Alarming News: I like Morgan Freeberg. A lot.
Anti-Idiotarian Rottweiler: We were following a trackback and thinking "hmmm... this is a bloody excellent post!", and then we realized that it was just part III of, well, three...Damn. I wish I'd written those.
Anti-Idiotarian Rottweiler: ...I just remembered that I found a new blog a short while ago, House of Eratosthenes, that I really like. I like his common sense approach and his curiosity when it comes to why people believe what they believe rather than just what they believe.
Brutally Honest: Morgan Freeberg is an intriguing guy...[he] asks great questions and answers others with style, flair, reason and wit. On the blogroll he goes. Make him a part of your regular blogospheric reading. I certainly will.
Brutally Honest: Morgan Freeberg is brilliant.
Common Sense Junction: Misha @ Anti-Idiotarian never ceases to amaze me. He keeps finding other good blogs. I went over to A.I. this morning for my daily Misha fix and he had found this guy named Morgan Freeberg in Fair Oaks, California, that has a blog, House of Eratosthenes. Freeberg says its "The Blog That Nobody Reads" but it may now become the blog that everybody reads.
Jaded Haven: Good God, Morgan, you cover a topic from front to back with a screwy thoroughness I find mind boggling. I'm in awe of your thought proccesses, my friend, you're an exceptional talent. You start by throwing in the kitchen sink, tie in someone's syphilitic uncle, bend around a rip tide of brilliance and bring it all home in a neat, diamond dripping package of an exceptionally readable moment of damn fine wordsmithing. I love reading you.
Mein Blogovault: Make "the Blog that No One Reads" one of your daily reads.
Philmon: When Morgan meanders, stick with him - he's got a point and it'll be worth it in the end. He's not a hit-and-run snarky quip kind of guy. The pieces all fall into place like tumblers in a lock and bang! He's opened a cognative door for you.
Rightlinx: Morgan at House of Eratosthenes is one of the best writers out there. I read him nearly every day because he manages to provide an interesting perspective, even though I don't always agree.
Poetic Justice: Cletus! Ah gots a laiv one fer yew...
One of my more independent-minded Facebook friends, someone I’ve learned to respect although he’s probably to the political left of me somewhere, took his turn to bash that ignorant slut Elizabeth Warren.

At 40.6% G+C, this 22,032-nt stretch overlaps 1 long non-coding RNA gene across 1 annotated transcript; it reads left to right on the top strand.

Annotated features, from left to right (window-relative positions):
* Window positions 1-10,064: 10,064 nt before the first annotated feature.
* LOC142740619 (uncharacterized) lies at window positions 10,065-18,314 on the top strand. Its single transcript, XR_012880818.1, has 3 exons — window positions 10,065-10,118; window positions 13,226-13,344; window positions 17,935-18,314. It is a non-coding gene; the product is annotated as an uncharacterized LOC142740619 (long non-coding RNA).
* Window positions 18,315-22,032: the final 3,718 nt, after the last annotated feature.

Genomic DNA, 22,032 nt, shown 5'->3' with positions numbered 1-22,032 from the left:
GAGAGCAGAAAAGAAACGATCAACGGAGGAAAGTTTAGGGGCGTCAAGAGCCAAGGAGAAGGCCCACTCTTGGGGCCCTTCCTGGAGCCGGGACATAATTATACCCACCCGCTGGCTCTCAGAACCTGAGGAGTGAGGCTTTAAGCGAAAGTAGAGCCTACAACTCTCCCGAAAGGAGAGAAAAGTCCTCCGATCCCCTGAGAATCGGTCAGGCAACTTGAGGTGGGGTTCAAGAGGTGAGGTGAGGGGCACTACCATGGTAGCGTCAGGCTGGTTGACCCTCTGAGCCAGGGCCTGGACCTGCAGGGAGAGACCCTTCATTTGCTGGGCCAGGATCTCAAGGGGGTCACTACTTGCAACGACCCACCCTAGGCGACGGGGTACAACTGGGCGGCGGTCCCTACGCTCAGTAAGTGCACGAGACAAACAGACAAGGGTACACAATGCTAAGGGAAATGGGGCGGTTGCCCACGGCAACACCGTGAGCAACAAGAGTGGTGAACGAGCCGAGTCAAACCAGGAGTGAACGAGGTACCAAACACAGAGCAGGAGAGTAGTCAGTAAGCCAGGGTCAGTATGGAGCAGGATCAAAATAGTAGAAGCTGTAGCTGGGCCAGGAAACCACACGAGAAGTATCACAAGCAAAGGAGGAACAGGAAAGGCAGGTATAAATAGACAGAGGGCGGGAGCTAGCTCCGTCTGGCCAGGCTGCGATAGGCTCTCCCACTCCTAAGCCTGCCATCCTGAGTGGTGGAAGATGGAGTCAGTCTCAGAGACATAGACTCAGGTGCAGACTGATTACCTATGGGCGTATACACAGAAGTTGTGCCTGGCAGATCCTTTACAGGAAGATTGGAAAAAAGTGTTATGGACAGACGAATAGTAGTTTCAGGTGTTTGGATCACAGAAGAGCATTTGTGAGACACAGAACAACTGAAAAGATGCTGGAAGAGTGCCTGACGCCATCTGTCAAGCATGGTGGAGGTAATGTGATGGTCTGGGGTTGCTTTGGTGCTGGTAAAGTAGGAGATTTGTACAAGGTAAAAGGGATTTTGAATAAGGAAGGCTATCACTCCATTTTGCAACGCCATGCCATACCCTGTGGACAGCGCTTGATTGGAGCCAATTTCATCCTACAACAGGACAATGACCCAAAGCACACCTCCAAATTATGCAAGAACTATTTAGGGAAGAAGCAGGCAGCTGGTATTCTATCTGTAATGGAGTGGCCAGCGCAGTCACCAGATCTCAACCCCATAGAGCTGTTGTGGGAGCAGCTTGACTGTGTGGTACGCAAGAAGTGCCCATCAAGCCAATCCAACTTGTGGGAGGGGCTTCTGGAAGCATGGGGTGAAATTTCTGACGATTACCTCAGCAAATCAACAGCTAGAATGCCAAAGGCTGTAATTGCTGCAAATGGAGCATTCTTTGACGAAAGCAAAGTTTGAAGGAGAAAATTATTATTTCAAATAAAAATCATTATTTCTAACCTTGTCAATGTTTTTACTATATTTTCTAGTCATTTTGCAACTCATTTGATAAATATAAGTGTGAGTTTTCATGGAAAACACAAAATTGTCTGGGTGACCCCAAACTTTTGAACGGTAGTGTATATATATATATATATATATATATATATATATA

To which I say, Yes. Everybody line up & grab a number.
Good (even great!) arguments for progressive taxation exist. (“We’re broke” is actually an excellent one.) Elizabeth Warren’s relay of tired academic orthodoxy is not such an argument. Though it’s worthwhile to think about the systems that lead us to be able to be able to acquire wealth, and government is part of that, so are free markets, the harnessing of self-interest as a motivational tool that our economy relies on, and the fact that we as a society respect the right of those who earn money to keep it rather than go French-Revolution* on them.
Ah. Well, he’s right about pretty much everything, and I didn’t like jumping down this little rabbit hole, but I had to.
Fantastic post Bob; well said.
I know it’s a parenthetical point, but I have to take issue with the thing about “we’re broke” being an excellent point in favor of progressive taxation. Take it downward in the hierarchy a level or two, to the state and municipal governments; they have the same argument. Now if you start flying around from city to city and buying up local newspapers, reading all these sob stories about local treasuries being broke — after awhile, the message emerges and it is crystal clear: It is the nature of government to entirely avoid accountability for living beyond means. In other words, it is ALWAYS the taxpayer’s fault for not paying enough.
The message becomes even clearer when one starts to review the line item expenses maintained by these governments. Just speaking for myself, I would characterize it as “abuse” if the average age & mileage of the local citizens’ automobiles is measurably greater than the average age & milage of those driven by government officials. Some would disagree with that viewpoint with some legitimacy; but you can just imagine how I feel about $2M spent to study monkey-fornicating habits, or $3M for researchers to play World of Warcraft.
I mean, I think you get the point. “Hey we better not approve this expense because we might not be able to come up with the money for it” — it’s a thought that just doesn’t reverberate. Maybe that can’t be done, but no, “we’re broke” is not an excellent point for progressive taxation. It isn’t even an adequate one.